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Title: Beard in MindMy Review:
Author: Penny Reid
Series: Winston Brothers #4
Published by: Indie
Release Date: July 31st 2017
Genres: Contemporary, Romance
Format: Kindle Book
Reading Challenges: Lenoreo's 2018 #LetsReadIndie Challenge, Lenoreo's 2018 Beat the Backlist Challenge, Lenoreo's COYER Winter Switch 2017/18
Find it: Amazon ✩ B&N ✩ Google ✩ Kobo ✩ iBooks ✩ IndieBound ✩ Goodreads
All is fair in love and auto maintenance.
Beau Winston is the nicest, most accommodating guy in the world. Usually.
Handsome as the devil and twice as charismatic, Beau lives a charmed life as everyone’s favorite Winston Brother. But since his twin decided to leave town, and his other brother hired a stunning human-porcupine hybrid as a replacement mechanic for their auto shop, Beau Winston’s charmed life has gone to hell in a handbasket.
Shelly Sullivan is not nice and is never accommodating. Ever. She mumbles to herself, but won’t respond when asked a question. She glares at everyone, especially babies. She won’t shake hands with or touch another person, but has no problems cuddling with a dog. And her damn parrot speaks only in curse words. Beau wants her gone. He wants her out of his auto shop, out of Tennessee, and out of his life.
The only problem is, learning why this porcupine wears her coat of spikes opens a Pandora’s box of complexity—exquisite, tempting, heartbreaking complexity—and Beau Winston soon discovers being nice and accommodating might mean losing what matters most.
4.5 stars — Beau was the absolute highlight of this story for me… Now don’t get me wrong, I thoroughly enjoyed Shelly as well, but Beau surprised the heck out of me, he was nothing like what I was expecting. And I totally fell in love with him, he stole my heart, and I ache for this sweet and sensitive man. Something about the other books and the way that people described him, I truly believed that the charm that he so effortlessly delivers would have some other purpose…but the reality was that he just did it to make people feel good, not as something for himself. He was a genuinely friendly and caring guy, and I guess I just don’t come across heroes like him nearly enough. It’s not about alpha or beta or any of that, but I fell in love with the kindness of this man. In the end I actually felt a bit sorry for him, for how people made assumptions about his character. I also expected him to be a bit of a player, but again, that was another erroneous assumption based on how people perceived him. I seriously can’t say enough good things about him. Does that mean he wasn’t flawed? Heck no. But the goodness…oh the goodness.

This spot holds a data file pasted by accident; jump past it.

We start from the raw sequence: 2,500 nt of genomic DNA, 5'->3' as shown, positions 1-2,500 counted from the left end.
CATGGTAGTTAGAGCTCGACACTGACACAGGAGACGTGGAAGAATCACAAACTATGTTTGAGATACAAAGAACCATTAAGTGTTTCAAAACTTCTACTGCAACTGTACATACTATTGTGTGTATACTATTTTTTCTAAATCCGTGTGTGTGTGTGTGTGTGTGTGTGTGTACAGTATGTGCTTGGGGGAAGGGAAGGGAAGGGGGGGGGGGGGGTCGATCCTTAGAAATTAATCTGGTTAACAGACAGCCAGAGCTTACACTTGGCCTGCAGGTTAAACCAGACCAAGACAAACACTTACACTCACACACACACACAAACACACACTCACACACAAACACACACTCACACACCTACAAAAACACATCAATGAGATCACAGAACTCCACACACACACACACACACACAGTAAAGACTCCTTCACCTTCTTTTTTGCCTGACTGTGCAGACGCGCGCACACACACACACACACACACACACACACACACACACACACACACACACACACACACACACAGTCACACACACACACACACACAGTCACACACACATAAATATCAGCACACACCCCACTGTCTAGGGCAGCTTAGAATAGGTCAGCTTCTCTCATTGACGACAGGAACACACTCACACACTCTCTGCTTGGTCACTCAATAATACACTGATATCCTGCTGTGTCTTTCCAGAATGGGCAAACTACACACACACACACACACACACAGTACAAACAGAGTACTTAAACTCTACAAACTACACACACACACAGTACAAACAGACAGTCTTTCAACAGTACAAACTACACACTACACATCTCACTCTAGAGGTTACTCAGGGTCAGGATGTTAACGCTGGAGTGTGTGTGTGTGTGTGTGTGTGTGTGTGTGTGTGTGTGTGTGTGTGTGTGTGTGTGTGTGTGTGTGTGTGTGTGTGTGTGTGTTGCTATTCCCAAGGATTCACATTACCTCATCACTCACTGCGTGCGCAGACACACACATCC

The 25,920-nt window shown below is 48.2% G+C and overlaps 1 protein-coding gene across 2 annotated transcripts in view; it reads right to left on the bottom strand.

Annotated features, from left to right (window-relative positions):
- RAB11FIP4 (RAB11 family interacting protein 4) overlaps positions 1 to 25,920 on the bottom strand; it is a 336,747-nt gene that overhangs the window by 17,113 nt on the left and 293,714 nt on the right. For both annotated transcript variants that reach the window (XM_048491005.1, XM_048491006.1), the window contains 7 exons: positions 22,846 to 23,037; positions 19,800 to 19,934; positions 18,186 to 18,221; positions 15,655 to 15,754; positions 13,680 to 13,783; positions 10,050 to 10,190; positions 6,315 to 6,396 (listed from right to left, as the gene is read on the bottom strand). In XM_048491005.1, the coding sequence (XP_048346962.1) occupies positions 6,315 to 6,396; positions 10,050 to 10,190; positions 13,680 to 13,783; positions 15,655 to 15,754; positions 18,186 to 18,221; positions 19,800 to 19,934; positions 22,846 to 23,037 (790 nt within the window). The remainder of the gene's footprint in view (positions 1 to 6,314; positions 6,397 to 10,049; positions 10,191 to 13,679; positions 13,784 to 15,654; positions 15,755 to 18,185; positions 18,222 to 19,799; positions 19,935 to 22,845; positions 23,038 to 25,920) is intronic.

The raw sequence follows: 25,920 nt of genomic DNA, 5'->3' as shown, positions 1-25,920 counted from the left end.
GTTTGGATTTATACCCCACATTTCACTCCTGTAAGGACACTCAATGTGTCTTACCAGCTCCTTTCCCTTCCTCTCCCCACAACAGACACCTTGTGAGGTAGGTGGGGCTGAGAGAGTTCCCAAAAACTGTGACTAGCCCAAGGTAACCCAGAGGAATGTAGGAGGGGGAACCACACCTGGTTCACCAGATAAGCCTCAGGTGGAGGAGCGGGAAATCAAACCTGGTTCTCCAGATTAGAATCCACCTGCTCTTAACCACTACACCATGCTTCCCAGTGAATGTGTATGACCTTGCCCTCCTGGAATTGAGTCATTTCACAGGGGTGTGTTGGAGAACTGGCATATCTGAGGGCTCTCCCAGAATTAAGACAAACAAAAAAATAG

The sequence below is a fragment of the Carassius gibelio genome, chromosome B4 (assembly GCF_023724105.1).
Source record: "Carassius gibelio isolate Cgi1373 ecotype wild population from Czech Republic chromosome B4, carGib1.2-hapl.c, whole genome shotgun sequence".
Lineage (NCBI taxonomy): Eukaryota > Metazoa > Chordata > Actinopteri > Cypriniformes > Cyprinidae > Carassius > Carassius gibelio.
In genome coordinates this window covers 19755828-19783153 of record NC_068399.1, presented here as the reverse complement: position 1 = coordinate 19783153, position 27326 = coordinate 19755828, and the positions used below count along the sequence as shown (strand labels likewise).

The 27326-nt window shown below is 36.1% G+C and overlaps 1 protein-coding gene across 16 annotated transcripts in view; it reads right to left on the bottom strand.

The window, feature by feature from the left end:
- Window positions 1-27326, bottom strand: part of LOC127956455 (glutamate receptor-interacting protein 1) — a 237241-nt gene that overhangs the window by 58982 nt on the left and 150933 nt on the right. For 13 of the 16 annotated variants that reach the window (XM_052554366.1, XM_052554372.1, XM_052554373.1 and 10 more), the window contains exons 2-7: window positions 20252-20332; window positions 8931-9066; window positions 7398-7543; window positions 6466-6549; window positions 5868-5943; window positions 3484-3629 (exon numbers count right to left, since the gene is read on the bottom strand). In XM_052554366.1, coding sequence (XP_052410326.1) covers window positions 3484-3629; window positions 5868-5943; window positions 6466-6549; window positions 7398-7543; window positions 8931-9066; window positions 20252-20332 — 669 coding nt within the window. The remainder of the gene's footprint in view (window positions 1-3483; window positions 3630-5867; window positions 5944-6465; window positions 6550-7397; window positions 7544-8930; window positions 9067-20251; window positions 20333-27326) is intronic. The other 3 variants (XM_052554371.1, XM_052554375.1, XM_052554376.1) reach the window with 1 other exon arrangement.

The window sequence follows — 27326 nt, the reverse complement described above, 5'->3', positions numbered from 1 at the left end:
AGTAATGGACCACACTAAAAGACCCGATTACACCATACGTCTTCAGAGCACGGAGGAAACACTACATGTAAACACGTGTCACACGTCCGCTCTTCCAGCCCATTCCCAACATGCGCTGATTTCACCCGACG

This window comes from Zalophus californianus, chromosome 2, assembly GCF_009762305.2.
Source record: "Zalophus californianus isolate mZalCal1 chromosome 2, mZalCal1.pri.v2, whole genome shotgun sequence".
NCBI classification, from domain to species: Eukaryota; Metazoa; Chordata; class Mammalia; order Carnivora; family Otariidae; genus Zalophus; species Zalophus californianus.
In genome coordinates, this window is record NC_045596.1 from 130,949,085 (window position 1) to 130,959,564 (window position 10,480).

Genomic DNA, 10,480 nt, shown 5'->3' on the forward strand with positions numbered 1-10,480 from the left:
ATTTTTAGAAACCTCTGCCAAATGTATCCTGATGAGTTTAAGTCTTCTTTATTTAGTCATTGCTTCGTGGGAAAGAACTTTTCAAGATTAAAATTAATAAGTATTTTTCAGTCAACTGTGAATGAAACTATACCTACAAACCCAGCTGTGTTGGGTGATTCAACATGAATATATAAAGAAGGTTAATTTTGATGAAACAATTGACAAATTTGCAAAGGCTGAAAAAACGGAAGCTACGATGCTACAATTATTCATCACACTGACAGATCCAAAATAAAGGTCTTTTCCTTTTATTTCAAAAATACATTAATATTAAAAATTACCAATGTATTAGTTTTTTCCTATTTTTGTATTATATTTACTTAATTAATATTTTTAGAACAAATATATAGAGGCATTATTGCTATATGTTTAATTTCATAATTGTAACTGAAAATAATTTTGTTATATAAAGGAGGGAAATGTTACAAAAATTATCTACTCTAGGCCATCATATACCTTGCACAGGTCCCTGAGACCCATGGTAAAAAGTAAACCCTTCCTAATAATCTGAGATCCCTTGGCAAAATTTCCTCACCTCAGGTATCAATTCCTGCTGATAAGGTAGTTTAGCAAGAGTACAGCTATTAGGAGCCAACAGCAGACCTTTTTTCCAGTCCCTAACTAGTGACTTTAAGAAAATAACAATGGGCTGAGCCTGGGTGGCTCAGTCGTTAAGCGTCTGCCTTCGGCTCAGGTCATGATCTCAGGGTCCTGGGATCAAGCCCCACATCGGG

As I said, I ended up really enjoying Shelly as well. But we actually got remarkably fewer chapters from her POV, which surprised me quite a bit, and it made it a bit harder to connect with her sometimes. Now, I’m kind of selfish and enjoyed being in Beau’s head, so this only bothered me a little bit. But it does mean that I didn’t connect with her quite as much as I did Beau. She’s a bit of an odd duck too, what with the things she struggled with because of her OCD, so there’s a tiny part of me that had a hard time figuring her out. But that could be just me. I was worried that I wouldn’t be able to see the woman below the disorder, but we did get there eventually, and I loved her subtle sass and vulnerability.
I’m not sure if this book was as strong in the romance department, it just had so much else going on in the story. I did enjoy their chemistry though, you could really feel their attraction to one another. And I did understand their friendship, but there was the odd time where I would wonder if I bought what drew them to each other initially, other than just the hand wavy stuff…but I’m probably not making any sense.
I cried for both Shelly and Beau. Shelly struggled with so much, and a part of me was saddened that she didn’t get to resolve things with her family, though I understood it and it made sense for her and for the story. I definitely cried for Beau…for the hurts of his childhood, and for seeing him struggle with Duane leaving. I loved how unafraid of showing emotion he could be. I loved how close he and Duane were, and how you could really feel how the twins were two halves of a whole. I also fully understood why Christine chose to approach (and manipulate) him, b/c he just has such a good heart. He might be one of my favourite heroes of all time, but definitely my favourite Winston brother so far (which I can’t believe he usurped Jethro).
On the topic of diversity, I loved learning about OCD, and what a person experiencing it might possibly feel and go through, not to mention potential treatments. I thought the subject was treated with respect, gave a great peek into what it might be like, and I LOVED Ms. Reid’s note at the end about this not encompassing all people with this disorder, but just one character. I think people often forget how mental disabilities of all kinds vary widely from person to person. But what I love, and look for, in a diversity read is the ability to connect to a character, and understand things from their perspective.
So yeah. This series has been a serious hit with me, and I can’t wait for Roscoe and Billy’s stories… Meanwhile, I will dream of my sweet, kind, ginger boy…